Moritz Boehringer: 2016 NFL Draftee

Two months ago he was training with his club, the Schwäbisch Hall Unicorns, for their 2016 German Football League campaign. Last Saturday, he was in Chicago speaking fighting off the fanatic American football sports media and preparing for what was to be a life-changing weekend.

With the 180th pick in the 6th round, Moritz Boehringer, having never played a snap of college football, was drafted in the 2016 NFL Draft by the Minnesota Vikings.

Days later, the 22-year-old became the first 2016 draft pick to sign his contract when he inked a four-year rookie deal with the Vikings. This time a year ago Boehringer sent his rookie GFL film to dozens of American colleges. Not a single one came calling. Now he’s signed a contract that is expected to pay the wide receiver $2.49 million over the next four years, including a signing bonus of $150,420.

The German wide receiver who put himself on the NFL map with a head-turning pro day on March 31, was asked to describe his short stay in the United States over the last month and a half.


“It’s been crazy,” he told American Football International. “Everything has happened so fast. Everything has changed.”

In his 2015 season with the Unicorns, Boehringer had 59 receptions for 1,232 yards and 13 touchdowns in 16 games played.

NFL Draft analyst Mike Mayock was impressed with Boehringer’s football mechanics despite the fact that he had barely played any football at all. He felt that he must have had some pretty good coaching in Germany. Interestingly, the offensive coordinator of the Unicorns, his previous team, Jordan Neuman, only had him for one season:

“He was definitely very raw and had not run a whole lot of different routes before he came to us. Best example I can remember is having a 1 on 1 workout with Moritz shortly after he signed with us. We were on the field and I was teaching him to speed cut out of a break and he fell down two times in a row running the route. But thinking back to that first day on the field to now watching his 2015 highlight video, it’s really great to see how many different types of routes he could run from several different positions on the field.  That’s really a compliment to Moritz on how quickly he was able to pick things up and develop as a WR. But he was 6′ 4″ and already running a 4.4 40 on his own and we certainly did not develop that.”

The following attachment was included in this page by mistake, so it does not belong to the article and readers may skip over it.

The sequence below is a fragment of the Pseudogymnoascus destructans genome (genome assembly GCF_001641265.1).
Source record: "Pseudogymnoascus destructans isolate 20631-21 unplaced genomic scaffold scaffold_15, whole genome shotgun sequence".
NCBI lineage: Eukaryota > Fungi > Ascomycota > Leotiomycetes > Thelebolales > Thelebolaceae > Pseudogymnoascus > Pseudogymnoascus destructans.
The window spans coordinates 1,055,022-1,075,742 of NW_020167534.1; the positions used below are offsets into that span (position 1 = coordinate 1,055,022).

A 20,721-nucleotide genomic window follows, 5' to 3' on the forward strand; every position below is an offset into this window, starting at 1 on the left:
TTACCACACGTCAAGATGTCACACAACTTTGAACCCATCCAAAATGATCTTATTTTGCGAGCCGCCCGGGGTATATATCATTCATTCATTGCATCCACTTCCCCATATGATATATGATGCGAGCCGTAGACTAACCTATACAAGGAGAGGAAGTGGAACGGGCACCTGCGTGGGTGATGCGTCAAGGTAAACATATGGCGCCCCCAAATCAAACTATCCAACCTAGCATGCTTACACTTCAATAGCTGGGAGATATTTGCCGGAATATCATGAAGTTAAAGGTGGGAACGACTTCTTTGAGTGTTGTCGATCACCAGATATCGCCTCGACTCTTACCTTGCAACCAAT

Mo’ = Size + Speed

All 32 NFL teams certainly knew who Boehringer was come draft day. There still isn’t a consensus on what type of receiver he is or who he could become, but Mike Zimmer, head coach of the Vikings saw something special.

Even before the draft they were  paying the closest attention to Boehringer. They were the only team to visit with him before his pro day at Florida Atlantic, and they introduced him to quarterback Teddy Bridgewater during his visit to the team’s Eden Prairie facility ahead of the draft.


Boehringer’s deal will pay him $2.49 million over the next four years, including a signing bonus of $150,420.

According to‘s scouting profile, Boehringer’s strengths are his exceptional combination of size, speed and short-area quickness. His long, loose strides destroy the cushion of his over-matched corner-backs and he can stick a foot in the ground and open a throwing window with acceleration. He is a hands-catcher, and shows the ability to track and finish the deep balls with long arms and soft hands.

A scout’s notes:

However, his size and athletic traits overshadow how raw he is. Has played football for a relatively short period of time. Is a step slow getting off line of scrimmage and into his routes. Needs time and reps to learn nuances of route running and not rely on being able to just out run most everyone he faces.

Former NFL scouts Daniel Jeremiah and Bucky Brooks compared the wide receiver to the New York JetsEric Decker, former Tennessee Titans WR Drew Bennett, and Green Bay Packers WR Jeff Janis.

Assuming everything gets squared away with Boehringer’s visa, the Vikings will get to see their new receiver on the practice field for the first time this weekend, when the team holds its rookie minicamp.

John McKeon is a former professional and collegiate American Football player and coach now living and working in New York. His goal is to spread news, information, and opinion on the global growth of the sport he loves.